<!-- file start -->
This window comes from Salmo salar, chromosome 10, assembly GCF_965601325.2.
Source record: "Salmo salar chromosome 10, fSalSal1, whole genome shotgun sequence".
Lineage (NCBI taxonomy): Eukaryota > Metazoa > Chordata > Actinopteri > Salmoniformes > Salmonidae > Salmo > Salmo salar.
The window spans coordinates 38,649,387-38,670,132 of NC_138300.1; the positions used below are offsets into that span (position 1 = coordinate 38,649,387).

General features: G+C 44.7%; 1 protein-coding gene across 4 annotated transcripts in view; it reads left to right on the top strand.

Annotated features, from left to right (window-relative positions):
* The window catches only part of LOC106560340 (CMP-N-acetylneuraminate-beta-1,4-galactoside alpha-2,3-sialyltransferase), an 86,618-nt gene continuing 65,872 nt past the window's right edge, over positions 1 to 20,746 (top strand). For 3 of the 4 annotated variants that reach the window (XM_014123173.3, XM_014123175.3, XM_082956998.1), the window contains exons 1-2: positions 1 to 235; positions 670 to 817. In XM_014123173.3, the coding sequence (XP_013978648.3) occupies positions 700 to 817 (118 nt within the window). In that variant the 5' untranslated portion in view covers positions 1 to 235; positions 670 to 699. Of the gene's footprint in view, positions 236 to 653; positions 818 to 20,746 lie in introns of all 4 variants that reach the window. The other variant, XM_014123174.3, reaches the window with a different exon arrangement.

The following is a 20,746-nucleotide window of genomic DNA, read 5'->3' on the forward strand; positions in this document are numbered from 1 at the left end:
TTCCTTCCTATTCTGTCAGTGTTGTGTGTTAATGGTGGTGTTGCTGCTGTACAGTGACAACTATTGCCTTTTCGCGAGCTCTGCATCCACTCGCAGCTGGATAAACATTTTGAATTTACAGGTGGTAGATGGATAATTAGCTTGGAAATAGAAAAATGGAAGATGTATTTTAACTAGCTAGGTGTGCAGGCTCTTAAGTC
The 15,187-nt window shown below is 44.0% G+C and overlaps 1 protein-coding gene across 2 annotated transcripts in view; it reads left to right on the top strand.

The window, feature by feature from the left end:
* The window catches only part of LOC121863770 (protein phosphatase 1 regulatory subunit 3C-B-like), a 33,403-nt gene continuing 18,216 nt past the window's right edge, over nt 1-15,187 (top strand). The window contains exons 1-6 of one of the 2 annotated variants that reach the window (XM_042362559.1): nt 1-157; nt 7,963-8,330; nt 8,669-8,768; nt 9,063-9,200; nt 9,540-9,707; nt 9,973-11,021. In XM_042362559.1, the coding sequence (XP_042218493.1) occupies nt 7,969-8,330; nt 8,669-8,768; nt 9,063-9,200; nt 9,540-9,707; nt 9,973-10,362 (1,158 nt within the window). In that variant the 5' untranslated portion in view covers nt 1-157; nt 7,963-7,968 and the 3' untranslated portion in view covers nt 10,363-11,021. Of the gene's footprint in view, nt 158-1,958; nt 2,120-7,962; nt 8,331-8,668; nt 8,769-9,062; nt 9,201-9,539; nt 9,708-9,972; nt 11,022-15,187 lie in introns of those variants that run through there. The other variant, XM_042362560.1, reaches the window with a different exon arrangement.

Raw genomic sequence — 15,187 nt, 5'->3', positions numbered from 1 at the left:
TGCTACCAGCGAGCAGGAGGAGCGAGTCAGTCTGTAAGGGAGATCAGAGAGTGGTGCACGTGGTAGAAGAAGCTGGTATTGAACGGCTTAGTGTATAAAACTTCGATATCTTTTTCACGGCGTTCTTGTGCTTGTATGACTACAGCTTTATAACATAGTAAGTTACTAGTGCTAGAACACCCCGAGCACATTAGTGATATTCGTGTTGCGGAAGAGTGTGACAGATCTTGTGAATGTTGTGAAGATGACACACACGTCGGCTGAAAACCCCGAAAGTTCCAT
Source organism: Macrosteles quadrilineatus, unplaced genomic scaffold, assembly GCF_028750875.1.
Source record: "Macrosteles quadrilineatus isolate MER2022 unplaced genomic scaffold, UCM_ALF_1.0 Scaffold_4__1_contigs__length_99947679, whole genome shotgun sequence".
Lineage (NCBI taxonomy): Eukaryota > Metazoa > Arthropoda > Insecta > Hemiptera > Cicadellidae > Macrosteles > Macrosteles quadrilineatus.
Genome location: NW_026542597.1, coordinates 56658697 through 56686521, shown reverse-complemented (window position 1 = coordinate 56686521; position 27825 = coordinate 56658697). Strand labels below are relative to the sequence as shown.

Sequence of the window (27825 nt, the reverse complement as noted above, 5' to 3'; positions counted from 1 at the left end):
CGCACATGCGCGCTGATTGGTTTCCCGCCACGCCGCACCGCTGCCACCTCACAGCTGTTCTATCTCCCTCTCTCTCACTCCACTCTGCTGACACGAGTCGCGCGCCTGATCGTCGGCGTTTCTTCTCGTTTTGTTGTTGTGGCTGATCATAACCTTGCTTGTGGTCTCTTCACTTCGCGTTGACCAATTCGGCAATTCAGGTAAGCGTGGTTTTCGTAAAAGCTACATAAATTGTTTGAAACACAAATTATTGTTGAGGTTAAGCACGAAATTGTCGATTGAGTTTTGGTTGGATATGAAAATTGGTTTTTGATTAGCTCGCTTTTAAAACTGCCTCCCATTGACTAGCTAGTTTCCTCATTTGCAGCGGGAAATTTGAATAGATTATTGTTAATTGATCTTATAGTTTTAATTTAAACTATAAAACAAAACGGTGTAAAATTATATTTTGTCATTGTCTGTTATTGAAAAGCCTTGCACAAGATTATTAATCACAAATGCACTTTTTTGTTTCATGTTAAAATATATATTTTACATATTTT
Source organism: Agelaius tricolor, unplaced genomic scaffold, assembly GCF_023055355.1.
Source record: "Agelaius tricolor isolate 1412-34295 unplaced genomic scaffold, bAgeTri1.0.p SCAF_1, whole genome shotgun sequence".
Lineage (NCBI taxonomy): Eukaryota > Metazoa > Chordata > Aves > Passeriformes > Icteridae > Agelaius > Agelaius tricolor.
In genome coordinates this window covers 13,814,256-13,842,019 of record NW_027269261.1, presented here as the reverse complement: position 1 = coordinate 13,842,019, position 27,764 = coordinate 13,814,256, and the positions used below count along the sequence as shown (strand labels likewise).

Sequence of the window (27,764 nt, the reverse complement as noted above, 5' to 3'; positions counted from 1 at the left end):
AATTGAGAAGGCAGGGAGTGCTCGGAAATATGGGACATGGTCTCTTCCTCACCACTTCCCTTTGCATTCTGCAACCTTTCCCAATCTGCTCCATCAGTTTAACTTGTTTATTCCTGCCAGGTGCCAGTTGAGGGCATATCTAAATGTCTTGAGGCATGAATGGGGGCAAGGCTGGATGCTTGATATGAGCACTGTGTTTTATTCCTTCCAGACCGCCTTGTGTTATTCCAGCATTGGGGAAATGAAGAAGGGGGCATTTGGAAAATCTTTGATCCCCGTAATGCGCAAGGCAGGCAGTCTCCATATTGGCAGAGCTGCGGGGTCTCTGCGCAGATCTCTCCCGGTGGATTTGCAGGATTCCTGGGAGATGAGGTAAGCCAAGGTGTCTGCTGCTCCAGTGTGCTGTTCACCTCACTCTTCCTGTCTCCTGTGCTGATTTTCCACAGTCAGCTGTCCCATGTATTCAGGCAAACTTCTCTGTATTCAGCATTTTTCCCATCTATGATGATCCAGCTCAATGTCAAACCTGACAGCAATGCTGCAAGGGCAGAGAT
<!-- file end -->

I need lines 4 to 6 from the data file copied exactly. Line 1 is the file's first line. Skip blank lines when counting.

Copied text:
The window spans coordinates 38,649,387-38,670,132 of NC_138300.1; the positions used below are offsets into that span (position 1 = coordinate 38,649,387).

General features: G+C 44.7%; 1 protein-coding gene across 4 annotated transcripts in view; it reads left to right on the top strand.

Annotated features, from left to right (window-relative positions):